Surveyed out in the exact center of the high tell , where surface survey and aerial photography indicated the junction of the two major thoroughfares of the town.
1986 - 1994 by the University of California, Berkeley (dir. Andrew Stewart). 1996 - 1999 by Cornell University (dir. Jeffrey Zorn). 2000 by the University of South Africa (dir. Willem Boshoff, supervised by Elisabeth Bloch-Smith.
Local phases 1-2: Immediately below the surface, excavation hit an extensive stone pavement of a wide open piazza dating to the Roman period, which marks the intersection of the cardo leading from here to area D2 and the decumanus, which was traced from here to area B. Towards the west, it is aligned with the central entrance to the temenos in area F. Nothing has remained of the superstructure of buildings around this piazza, but massive cement foundations indicate large structures (perhaps colonnades) around it.
Hellenistic and Persian Periods
Local phases 3-4:
The open, possibly public nature of this part of town is evident in the
Persian periods too. The center of the area
seems to have been an open space throughout these eras and to the east
and south of it were what appear to be residential insulae.
To the west and north, on the other hand, were found massive ashlar foundations of the facades of large public structures. Most of the buildings themselves, though, are outside the excavated area. In the Persian period the open area was riddled with pits, some containing refuse of purple dye industry.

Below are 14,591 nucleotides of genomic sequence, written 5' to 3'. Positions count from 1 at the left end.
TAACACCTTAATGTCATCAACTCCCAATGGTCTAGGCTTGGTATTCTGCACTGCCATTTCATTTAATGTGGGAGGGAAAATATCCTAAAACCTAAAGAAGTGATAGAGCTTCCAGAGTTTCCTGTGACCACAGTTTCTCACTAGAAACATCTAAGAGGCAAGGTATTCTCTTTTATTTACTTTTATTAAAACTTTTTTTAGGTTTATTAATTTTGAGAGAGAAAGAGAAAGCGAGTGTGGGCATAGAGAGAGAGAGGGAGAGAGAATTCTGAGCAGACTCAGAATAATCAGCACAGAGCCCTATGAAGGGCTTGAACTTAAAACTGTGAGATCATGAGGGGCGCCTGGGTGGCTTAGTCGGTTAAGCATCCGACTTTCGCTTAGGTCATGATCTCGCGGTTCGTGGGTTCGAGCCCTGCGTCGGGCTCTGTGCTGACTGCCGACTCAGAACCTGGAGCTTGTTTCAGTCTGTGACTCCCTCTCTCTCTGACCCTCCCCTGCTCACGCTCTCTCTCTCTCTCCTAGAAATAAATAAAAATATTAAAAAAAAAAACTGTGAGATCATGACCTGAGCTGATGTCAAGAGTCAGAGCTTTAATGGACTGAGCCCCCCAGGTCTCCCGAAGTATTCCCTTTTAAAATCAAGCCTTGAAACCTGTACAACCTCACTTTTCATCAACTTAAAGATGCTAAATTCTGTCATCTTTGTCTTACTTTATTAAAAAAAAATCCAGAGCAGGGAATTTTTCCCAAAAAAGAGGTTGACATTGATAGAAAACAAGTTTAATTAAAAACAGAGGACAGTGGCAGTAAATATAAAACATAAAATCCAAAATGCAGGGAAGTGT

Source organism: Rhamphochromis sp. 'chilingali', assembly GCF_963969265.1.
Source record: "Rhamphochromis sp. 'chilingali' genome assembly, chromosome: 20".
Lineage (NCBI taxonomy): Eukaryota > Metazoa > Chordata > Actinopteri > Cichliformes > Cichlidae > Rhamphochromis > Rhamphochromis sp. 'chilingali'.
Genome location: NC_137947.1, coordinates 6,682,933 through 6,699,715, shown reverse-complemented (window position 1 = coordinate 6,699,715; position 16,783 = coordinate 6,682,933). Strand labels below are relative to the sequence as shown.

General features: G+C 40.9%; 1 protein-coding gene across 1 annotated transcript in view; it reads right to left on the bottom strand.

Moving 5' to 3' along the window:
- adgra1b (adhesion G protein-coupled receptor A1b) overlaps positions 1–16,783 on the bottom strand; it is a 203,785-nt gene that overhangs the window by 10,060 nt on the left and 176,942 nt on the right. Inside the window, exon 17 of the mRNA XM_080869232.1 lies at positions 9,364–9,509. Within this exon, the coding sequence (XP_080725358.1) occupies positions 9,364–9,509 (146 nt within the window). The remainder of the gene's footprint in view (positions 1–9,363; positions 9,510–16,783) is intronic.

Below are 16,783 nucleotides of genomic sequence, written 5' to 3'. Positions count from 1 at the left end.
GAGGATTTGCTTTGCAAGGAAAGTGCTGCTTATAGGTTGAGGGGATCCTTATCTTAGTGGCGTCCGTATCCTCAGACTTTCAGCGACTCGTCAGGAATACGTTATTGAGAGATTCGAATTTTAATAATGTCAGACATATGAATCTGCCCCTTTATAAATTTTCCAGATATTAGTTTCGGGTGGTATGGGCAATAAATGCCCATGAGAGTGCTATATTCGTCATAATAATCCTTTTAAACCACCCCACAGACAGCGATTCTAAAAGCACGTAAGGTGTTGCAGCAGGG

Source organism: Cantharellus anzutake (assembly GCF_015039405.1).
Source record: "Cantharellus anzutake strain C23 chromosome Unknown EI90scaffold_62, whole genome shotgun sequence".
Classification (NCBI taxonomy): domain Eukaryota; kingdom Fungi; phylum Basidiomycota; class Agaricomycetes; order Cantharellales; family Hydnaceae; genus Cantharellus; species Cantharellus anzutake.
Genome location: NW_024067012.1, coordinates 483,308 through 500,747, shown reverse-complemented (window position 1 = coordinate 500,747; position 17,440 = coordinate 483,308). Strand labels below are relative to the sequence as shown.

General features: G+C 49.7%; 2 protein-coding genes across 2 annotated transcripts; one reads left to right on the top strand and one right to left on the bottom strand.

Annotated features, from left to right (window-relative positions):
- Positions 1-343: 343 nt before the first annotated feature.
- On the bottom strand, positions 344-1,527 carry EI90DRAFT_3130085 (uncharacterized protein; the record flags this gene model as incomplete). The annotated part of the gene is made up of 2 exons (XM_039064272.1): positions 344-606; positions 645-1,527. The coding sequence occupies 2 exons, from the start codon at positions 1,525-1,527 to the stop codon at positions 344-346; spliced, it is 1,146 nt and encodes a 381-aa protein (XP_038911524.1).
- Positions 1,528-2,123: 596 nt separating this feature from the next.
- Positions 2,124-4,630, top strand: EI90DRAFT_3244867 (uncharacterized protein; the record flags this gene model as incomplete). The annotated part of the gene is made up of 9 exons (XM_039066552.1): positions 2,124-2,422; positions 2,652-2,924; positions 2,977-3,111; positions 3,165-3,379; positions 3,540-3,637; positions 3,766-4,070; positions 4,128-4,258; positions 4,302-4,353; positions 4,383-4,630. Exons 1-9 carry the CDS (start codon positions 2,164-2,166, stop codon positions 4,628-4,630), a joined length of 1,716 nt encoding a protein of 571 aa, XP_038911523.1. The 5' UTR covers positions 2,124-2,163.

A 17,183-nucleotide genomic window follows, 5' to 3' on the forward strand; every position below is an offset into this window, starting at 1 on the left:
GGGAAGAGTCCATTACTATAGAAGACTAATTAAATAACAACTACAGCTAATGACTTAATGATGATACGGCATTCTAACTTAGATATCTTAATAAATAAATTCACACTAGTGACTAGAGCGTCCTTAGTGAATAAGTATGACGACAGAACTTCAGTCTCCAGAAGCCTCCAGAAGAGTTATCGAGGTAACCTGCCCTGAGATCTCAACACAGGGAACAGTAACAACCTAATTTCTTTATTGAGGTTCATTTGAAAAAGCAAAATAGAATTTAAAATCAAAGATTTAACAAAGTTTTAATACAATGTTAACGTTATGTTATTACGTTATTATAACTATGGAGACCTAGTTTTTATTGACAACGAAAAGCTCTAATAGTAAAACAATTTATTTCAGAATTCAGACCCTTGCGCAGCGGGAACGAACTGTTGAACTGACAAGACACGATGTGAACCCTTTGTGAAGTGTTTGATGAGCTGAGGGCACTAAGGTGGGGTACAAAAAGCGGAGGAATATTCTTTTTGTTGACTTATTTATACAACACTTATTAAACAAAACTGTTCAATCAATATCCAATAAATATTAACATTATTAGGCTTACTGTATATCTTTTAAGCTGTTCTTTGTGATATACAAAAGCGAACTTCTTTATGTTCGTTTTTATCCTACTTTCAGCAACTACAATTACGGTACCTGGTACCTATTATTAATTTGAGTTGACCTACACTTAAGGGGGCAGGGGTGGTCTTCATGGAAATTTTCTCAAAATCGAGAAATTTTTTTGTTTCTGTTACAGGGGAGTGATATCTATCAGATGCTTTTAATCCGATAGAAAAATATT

Local phases 5-6a: Phase 5 is so riddled by Persian pits as to defy the reconstruction of its plan. In phase 6a the character of the area is residential, house construction typically being of combination of fieldstones for some walls and mudbrick (usually, but not always, on stone socles) in others.
Local phases 6b-7: The Iron Age 1|2 transition in area G is marked by nothing more than the gradual raising of floor levels within the same houses (6b to 6a). Phase 6b too is merely a rebuild of phase 7, most phase 6 walls following the lines of their phase 7 predecessors. In one of the rooms a skeleton of a woman was found, apparently trapped under a wall collapse.
Local phases 9-10; local phase 8 is a transitional phase.
Architecturally, there is a gradual evolution from phase 10 to phase 6. The basic division walls are reused (or rebuilt on the same lines), while partitions are shifted. Functionally, phases 9 - 10 in G represent small-scale industry. The phase 9 house was devoted to food production and storage (apparently at more than household consumption level). The main courtyard had a large installation with a working surface and several bins - perhaps for the grinding of flour or the kneading of dough. Another room was littered with the skeletons of small fish, and may have served for preparation or curing of those, or for storage or maintenance of fishing gear. A third room had a plaster floor with basins - perhaps for grape-treading, and fourth room was found full of storage jars, including many imported from Egypt.
This house was destroyed by a terrific fire at the end of phase 9, which preserved
its contents and serves as a benchmark for the 'Ir1a' horizon at Dor.
The phase 10 structure was a smithy - apparently engaged in scrap-copper recasting. Most of the finds, including a furnace, a bellows-pot, tuyeres, crucibles and many small fire pits, are related to this industry.
Late Bronze Age and the LB|IrA Transition
Local phases 11-12: No architecture was found, and the deposits consist mainly of burnt debris - probably industrial wastes.